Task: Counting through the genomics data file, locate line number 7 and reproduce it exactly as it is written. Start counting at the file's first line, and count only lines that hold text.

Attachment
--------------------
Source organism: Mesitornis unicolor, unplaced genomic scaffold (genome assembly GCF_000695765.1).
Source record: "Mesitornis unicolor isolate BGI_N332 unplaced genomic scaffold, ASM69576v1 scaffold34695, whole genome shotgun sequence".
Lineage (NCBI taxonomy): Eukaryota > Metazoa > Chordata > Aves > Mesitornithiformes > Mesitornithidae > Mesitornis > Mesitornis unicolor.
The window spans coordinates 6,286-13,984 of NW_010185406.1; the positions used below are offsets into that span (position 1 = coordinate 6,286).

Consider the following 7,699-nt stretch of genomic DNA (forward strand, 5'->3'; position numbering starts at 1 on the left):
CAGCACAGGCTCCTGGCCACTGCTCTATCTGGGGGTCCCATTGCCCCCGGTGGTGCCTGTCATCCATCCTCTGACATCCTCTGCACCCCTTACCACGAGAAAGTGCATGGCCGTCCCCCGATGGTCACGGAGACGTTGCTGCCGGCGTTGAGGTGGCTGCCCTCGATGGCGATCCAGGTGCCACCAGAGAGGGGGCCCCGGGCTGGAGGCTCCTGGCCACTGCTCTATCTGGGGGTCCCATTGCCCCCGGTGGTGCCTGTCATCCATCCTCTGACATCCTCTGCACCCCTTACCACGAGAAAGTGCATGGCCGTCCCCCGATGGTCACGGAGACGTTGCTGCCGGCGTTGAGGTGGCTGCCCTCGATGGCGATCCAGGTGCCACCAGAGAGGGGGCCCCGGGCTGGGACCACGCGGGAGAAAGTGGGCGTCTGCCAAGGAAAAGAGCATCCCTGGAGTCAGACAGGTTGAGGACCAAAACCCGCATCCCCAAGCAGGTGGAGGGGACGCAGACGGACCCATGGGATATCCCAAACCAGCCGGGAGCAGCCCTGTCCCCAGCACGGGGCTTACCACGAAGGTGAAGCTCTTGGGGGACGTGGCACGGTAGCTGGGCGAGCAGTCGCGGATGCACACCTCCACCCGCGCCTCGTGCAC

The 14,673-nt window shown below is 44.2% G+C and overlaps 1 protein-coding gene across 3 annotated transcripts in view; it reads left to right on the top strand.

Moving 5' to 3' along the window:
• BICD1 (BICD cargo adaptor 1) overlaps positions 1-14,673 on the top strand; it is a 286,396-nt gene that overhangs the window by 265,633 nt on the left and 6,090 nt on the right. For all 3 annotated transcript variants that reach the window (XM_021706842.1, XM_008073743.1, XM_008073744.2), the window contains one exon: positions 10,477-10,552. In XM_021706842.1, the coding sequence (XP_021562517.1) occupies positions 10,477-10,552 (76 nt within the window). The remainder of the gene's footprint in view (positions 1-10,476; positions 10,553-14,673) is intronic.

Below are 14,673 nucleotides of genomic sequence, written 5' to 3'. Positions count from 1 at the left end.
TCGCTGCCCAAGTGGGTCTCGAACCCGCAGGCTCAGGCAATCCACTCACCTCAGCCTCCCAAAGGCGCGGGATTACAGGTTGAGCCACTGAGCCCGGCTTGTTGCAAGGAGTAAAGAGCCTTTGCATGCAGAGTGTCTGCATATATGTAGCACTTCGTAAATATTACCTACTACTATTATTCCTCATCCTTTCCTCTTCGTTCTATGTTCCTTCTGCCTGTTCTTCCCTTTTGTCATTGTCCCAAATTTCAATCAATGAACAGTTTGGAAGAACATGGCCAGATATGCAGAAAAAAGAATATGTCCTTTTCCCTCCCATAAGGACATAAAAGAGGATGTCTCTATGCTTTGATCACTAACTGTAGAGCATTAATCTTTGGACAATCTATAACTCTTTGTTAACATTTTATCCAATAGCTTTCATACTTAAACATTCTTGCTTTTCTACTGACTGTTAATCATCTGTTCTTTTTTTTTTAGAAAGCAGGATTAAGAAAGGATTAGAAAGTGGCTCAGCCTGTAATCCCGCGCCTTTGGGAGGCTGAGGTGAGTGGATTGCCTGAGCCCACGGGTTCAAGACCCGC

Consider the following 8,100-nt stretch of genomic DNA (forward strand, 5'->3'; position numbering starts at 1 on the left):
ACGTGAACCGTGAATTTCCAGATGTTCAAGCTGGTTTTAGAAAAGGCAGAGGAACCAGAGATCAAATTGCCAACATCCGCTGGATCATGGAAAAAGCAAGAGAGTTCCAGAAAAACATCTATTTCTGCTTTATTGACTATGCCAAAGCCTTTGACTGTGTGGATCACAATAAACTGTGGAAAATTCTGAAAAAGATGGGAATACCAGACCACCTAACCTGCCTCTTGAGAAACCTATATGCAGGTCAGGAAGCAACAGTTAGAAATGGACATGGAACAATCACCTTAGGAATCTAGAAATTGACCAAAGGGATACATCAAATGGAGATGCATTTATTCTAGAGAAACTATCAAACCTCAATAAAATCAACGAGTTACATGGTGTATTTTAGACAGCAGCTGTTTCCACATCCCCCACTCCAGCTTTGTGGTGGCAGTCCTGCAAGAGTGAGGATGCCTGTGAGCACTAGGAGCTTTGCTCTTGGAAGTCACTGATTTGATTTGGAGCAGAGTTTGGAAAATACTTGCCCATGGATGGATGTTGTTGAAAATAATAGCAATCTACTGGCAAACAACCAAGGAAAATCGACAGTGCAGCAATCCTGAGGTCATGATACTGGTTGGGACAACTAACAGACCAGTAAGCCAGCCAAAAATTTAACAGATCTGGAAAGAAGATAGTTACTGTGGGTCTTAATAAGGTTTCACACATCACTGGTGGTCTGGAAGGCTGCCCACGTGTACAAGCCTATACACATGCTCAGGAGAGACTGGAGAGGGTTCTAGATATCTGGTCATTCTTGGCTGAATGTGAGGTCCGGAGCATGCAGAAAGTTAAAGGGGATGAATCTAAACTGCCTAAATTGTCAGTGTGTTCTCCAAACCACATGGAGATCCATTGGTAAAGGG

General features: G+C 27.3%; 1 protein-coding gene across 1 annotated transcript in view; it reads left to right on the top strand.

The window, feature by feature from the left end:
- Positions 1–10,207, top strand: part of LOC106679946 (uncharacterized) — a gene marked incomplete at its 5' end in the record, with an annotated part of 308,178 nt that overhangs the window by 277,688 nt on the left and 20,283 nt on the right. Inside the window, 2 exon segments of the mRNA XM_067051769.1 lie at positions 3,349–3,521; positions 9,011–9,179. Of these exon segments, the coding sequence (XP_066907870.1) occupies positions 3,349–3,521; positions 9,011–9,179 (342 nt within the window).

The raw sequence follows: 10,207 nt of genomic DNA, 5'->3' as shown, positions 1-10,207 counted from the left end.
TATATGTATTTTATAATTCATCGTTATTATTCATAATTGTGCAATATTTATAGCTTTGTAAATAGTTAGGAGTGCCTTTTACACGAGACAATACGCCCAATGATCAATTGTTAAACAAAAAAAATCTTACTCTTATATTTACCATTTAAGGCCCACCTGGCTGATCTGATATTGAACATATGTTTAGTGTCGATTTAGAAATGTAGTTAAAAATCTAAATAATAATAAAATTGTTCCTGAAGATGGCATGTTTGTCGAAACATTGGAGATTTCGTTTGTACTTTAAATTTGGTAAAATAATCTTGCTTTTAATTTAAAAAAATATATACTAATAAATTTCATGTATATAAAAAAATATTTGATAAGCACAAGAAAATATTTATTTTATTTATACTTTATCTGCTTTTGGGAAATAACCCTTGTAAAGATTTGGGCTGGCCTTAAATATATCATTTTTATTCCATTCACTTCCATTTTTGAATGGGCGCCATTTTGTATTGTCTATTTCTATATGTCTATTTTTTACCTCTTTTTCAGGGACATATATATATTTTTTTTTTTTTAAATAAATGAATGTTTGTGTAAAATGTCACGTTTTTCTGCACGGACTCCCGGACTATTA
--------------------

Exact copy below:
The 14,673-nt window shown below is 44.2% G+C and overlaps 1 protein-coding gene across 3 annotated transcripts in view; it reads left to right on the top strand.